Feature: Exhibition - THE REVEAL FESTIVAL - Food Junctions runs from April 24 at Camley Street Natural Park.

Published: 15 April 2010

Why wouldn’t you sit down and feast on a delicious roast of cat? Why do we turn our noses up at the idea of eating pigeons, squirrels, or rats? After all, how does it differ from eating a cow or a chicken? These questions – and why what is considered to be a delicacy in one part of the world is seen as taboo in another – are the topic of a lecture by Mark Carnall, curator of University College London’s Grant Museum of Zoology, in one of a series organised for the Reveal festival.

“Taste in food is of course a combination of your upbringing and your culture,” he says.
“That is why when you come home from holiday, you get a little thrill seeing food you are used to. 
“People are disgusted by the thought of eating a cat – it has negative stereotypes, but in other places, the idea of eating something like suet is just as horrible.”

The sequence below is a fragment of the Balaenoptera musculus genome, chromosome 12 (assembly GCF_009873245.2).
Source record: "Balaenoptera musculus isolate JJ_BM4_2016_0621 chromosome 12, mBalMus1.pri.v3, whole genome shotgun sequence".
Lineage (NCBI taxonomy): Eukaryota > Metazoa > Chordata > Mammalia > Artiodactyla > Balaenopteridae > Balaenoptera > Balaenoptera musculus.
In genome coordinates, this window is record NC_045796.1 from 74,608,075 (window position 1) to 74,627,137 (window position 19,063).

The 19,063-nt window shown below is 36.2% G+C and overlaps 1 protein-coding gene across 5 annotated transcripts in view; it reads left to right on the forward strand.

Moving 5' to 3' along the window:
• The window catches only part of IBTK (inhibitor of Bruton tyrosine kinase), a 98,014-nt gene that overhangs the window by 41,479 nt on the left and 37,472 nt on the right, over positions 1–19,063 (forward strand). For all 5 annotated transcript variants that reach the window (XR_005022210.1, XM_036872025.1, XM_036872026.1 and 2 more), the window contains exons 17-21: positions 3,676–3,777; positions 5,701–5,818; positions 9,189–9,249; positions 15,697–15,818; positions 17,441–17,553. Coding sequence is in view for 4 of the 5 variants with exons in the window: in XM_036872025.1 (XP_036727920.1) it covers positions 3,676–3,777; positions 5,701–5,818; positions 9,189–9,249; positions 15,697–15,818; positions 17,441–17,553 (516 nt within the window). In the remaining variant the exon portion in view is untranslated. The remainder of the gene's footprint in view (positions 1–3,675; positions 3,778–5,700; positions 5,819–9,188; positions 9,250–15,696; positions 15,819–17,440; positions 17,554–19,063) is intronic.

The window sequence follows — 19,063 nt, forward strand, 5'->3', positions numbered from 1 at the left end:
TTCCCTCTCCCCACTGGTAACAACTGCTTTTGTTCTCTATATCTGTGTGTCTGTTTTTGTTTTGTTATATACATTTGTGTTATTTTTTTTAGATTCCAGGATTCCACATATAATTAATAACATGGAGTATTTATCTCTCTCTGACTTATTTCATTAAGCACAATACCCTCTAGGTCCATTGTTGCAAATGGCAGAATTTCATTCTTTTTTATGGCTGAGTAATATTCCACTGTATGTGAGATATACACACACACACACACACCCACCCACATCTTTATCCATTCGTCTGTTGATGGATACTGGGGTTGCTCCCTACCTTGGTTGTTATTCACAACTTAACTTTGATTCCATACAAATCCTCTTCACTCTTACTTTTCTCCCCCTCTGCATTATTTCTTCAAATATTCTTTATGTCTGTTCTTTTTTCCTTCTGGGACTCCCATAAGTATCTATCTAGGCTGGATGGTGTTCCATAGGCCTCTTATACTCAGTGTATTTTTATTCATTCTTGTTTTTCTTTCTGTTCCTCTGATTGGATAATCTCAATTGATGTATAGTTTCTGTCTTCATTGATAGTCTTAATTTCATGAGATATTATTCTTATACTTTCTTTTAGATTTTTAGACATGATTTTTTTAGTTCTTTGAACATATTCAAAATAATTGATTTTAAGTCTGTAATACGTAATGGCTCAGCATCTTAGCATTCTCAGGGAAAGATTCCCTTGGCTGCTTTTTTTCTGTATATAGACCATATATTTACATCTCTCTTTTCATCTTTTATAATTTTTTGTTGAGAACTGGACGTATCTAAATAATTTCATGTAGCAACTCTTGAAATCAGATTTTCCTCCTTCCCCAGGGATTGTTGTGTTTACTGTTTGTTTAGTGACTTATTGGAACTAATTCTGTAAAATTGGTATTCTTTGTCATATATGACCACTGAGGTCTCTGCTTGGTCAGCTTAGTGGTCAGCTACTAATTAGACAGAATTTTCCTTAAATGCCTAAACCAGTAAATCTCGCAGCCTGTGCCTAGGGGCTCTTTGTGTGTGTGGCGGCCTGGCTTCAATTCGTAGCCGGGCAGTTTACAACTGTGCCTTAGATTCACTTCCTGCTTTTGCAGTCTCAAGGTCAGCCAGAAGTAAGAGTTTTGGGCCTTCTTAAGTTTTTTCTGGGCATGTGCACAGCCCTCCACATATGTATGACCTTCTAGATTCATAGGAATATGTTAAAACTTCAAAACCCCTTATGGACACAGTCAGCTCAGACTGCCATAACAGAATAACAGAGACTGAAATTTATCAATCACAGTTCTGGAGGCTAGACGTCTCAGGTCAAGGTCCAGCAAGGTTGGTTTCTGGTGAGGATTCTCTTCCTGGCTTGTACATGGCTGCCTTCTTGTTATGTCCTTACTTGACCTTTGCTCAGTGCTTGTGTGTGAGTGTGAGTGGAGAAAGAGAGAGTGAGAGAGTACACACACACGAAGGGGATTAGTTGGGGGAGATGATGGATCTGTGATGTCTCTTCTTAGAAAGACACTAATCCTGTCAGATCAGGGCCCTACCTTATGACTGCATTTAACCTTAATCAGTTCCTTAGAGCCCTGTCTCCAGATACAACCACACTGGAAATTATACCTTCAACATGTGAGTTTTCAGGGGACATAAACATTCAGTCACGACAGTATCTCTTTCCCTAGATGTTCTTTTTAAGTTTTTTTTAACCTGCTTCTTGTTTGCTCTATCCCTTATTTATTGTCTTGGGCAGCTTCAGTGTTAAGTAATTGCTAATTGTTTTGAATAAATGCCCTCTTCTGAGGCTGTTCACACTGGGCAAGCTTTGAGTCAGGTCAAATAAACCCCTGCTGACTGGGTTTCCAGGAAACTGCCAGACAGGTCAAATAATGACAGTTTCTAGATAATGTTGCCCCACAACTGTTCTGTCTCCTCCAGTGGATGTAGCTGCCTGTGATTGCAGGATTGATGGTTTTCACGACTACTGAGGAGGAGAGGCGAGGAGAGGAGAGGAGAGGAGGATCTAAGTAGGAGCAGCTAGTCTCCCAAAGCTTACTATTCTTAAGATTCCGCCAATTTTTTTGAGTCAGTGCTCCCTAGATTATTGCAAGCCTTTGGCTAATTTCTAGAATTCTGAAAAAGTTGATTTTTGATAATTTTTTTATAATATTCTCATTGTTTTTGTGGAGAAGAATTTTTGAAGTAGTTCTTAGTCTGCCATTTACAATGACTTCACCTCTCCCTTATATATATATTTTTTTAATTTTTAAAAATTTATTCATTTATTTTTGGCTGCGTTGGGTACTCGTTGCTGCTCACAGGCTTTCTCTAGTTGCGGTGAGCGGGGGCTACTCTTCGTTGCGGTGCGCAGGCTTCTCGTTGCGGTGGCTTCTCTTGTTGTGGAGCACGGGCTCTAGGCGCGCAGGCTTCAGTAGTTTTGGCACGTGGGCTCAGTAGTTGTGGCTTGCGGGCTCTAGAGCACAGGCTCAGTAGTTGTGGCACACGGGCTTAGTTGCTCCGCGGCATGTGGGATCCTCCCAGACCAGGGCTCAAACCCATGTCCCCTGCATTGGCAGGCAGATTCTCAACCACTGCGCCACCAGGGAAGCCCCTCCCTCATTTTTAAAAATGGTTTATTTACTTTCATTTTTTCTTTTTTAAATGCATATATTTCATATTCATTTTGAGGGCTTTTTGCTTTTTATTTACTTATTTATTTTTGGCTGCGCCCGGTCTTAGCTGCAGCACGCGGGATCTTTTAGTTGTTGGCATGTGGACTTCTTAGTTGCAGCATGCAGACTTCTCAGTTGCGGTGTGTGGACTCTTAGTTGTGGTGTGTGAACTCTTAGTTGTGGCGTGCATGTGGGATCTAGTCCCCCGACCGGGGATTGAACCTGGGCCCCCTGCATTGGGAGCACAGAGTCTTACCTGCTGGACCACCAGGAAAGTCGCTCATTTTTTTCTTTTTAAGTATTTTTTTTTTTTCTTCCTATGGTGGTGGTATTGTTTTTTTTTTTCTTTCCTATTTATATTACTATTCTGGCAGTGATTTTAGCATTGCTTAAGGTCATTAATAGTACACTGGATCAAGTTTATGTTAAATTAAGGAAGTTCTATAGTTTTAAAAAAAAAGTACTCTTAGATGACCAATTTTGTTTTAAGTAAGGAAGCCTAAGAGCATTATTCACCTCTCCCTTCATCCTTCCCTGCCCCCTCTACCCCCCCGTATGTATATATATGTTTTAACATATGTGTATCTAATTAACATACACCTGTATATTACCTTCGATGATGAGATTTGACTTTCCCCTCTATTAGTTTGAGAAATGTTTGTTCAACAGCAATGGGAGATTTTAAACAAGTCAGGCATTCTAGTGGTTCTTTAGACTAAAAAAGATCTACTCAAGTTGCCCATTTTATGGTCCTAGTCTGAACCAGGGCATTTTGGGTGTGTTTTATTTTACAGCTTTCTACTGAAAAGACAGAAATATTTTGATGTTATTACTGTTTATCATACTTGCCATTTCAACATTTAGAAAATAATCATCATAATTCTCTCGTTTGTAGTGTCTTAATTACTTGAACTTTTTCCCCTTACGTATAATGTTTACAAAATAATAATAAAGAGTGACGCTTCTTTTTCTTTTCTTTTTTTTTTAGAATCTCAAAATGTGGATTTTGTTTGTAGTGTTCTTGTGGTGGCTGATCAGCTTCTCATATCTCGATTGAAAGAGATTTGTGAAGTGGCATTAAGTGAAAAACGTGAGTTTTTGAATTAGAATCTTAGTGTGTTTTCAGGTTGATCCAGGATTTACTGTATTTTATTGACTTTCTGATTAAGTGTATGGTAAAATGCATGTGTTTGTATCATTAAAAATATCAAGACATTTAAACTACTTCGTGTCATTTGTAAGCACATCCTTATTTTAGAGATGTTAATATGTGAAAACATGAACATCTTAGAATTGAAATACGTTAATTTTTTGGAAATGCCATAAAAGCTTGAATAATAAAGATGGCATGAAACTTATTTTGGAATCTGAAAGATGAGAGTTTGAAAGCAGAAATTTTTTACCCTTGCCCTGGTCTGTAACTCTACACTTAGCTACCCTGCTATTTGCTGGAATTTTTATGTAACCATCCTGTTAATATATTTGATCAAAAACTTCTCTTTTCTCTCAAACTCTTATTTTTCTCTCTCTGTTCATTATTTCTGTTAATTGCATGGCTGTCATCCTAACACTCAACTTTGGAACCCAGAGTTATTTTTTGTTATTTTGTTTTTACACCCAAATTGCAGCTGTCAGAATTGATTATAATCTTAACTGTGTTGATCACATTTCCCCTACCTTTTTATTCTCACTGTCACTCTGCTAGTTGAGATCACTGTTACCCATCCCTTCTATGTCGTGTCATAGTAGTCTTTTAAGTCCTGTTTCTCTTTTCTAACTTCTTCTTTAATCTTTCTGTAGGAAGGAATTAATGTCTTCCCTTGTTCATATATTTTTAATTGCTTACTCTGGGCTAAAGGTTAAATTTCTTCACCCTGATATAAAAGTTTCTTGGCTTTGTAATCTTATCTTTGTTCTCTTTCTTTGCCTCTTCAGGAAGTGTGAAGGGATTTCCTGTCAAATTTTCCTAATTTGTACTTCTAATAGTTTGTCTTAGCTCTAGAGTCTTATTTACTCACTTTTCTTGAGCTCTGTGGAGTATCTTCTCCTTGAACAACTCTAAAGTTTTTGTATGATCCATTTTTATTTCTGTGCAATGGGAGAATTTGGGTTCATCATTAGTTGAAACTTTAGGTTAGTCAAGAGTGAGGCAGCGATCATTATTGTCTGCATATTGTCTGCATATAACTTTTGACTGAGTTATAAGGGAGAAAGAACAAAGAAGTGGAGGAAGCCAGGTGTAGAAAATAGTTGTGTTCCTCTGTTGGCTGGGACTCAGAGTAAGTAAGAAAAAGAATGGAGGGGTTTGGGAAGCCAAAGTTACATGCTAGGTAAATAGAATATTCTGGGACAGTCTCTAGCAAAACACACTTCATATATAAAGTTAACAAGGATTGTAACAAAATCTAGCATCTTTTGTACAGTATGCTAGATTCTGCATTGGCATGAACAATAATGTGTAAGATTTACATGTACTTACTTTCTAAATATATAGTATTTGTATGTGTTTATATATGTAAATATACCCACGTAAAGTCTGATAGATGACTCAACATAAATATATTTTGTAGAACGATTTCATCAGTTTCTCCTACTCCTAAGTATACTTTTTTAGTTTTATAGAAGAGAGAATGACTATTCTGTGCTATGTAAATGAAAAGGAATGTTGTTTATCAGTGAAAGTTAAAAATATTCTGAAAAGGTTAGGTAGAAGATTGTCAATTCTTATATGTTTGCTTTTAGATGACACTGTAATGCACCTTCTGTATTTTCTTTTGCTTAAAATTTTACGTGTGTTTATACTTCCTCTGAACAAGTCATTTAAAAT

But we may well be forced to confront our squeamishness towards eating certain animals as food production becomes less stable because of the end of the age of oil, he explains.
“In the event of a catastrophe that hit food stocks, we’d all  die of starvation when the supermarkets had been looted,” says Mark.
“How hungry would we have to get before we’d consider eating a cat?
“It is very hard to redesign a food culture, although we are becoming more adventurous. 
“But it is a question of evolution. There is food our grandparents were happy to eat – offal, for example – people now abhor.”
Reveal Festival: Food Junctions runs from April 24 at Camley Street Natural Park.
 Visit www.food-junctions.org.uk 


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